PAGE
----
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Congenica Receives £300K Innovate UK Grant

NEW YORK (GenomeWeb) – Congenica said today that it has received a £300,000 (about $454,000) grant from Innovate UK which it will use to develop new functionalities for its whole-genome analysis and interpretation software.

This award is part of a funding competition organized by Innovate UK aimed at investing up to £2.5 million in two-year collaborative research and development projects that seek to develop technologies, products, and services focused on complex biological data streams and models.

Congenica plans to use the funds to extend Sapientia's analysis capabilities to include other types of -omics data besides whole-genome, the company said, enabling it to provide broader and deeper clinical phenotyping of rare diseases and inherited cancers.

"The genome contains all of a person's genes — the proteome, the proteins, and the phenome represent the sum total of all of the characteristics or phenotypic traits," Tom Weaver, Congenica's CEO said in a statement. "By using a multi-omic approach one can determine not only the susceptibility to a disease, but also its progression within the body."

Cambridge, UK-based Congenica is spinout from the Wellcome Trust Sanger Institute. Earlier this year, the company was one of five to receive a share of an £8 million grant from Genomics England as part of a Small Business Research Initiative competition that sought to promote the development of new technologies to advance the diagnostic application of genomic screening and broaden the use of stratified medicine. It's also one of four companies selected to work in interpreting genomic data from the first 8,000 patients participating in the UK's 100,000 Genomes Project.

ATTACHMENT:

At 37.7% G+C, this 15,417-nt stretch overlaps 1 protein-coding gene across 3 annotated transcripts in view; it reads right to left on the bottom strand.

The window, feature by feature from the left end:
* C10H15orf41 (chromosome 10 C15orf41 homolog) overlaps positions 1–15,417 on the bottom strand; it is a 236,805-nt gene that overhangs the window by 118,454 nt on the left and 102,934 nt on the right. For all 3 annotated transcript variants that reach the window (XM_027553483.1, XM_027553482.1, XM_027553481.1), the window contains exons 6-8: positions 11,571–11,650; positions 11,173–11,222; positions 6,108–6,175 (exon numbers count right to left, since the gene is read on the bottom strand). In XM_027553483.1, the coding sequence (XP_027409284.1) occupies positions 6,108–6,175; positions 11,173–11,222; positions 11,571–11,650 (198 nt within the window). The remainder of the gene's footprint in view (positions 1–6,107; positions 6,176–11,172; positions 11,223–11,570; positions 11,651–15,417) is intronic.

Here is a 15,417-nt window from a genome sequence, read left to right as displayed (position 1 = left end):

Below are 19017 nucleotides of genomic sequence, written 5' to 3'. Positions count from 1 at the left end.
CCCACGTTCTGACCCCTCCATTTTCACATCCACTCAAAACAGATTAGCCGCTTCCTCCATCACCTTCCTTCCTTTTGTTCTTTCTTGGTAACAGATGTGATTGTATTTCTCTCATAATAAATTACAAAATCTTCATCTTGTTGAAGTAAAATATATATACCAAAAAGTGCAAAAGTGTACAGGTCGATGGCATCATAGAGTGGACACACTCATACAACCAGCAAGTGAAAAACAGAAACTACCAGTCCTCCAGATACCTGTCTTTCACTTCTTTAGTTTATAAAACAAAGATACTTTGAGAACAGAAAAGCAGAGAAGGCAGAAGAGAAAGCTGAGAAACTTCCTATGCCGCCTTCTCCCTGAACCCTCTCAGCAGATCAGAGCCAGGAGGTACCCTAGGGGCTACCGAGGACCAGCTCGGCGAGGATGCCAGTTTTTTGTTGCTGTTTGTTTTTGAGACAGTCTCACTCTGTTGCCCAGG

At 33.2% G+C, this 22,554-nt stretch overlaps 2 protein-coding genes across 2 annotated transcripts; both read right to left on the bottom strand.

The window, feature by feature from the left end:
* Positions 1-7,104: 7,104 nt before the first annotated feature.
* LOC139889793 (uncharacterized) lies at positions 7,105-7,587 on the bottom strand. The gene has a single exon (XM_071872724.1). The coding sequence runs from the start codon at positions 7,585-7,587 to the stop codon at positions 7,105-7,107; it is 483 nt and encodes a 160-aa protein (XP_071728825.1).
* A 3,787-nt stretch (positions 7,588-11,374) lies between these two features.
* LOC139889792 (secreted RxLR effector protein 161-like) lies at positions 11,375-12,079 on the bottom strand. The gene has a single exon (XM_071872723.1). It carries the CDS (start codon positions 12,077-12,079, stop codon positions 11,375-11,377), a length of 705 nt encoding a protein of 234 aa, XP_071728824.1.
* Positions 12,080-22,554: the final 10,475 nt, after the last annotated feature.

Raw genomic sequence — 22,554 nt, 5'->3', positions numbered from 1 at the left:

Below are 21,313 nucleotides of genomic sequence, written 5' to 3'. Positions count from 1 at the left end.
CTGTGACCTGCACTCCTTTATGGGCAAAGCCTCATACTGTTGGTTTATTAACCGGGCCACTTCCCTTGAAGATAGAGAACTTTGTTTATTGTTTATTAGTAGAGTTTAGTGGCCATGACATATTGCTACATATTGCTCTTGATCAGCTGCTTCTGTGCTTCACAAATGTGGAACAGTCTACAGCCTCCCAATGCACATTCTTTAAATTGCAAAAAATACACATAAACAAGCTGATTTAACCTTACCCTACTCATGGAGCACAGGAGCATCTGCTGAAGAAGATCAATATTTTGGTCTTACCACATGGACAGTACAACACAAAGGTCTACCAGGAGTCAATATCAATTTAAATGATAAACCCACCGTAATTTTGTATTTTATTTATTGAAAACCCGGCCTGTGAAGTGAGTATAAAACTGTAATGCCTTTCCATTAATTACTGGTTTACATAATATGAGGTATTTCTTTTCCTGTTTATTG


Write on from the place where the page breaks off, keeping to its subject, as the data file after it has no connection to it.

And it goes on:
The company also raised £2.2 million in Series A financing from Amadeus Capital Partners and Cambridge Innovation Capital this year.

Customers of the Sapientia platform include researchers in the UK's National Health Service genomic centers in Birmingham, Great Ormond Street, Leeds, Liverpool, Manchester, Newcastle, and Sheffield, who use it to study rare diseases.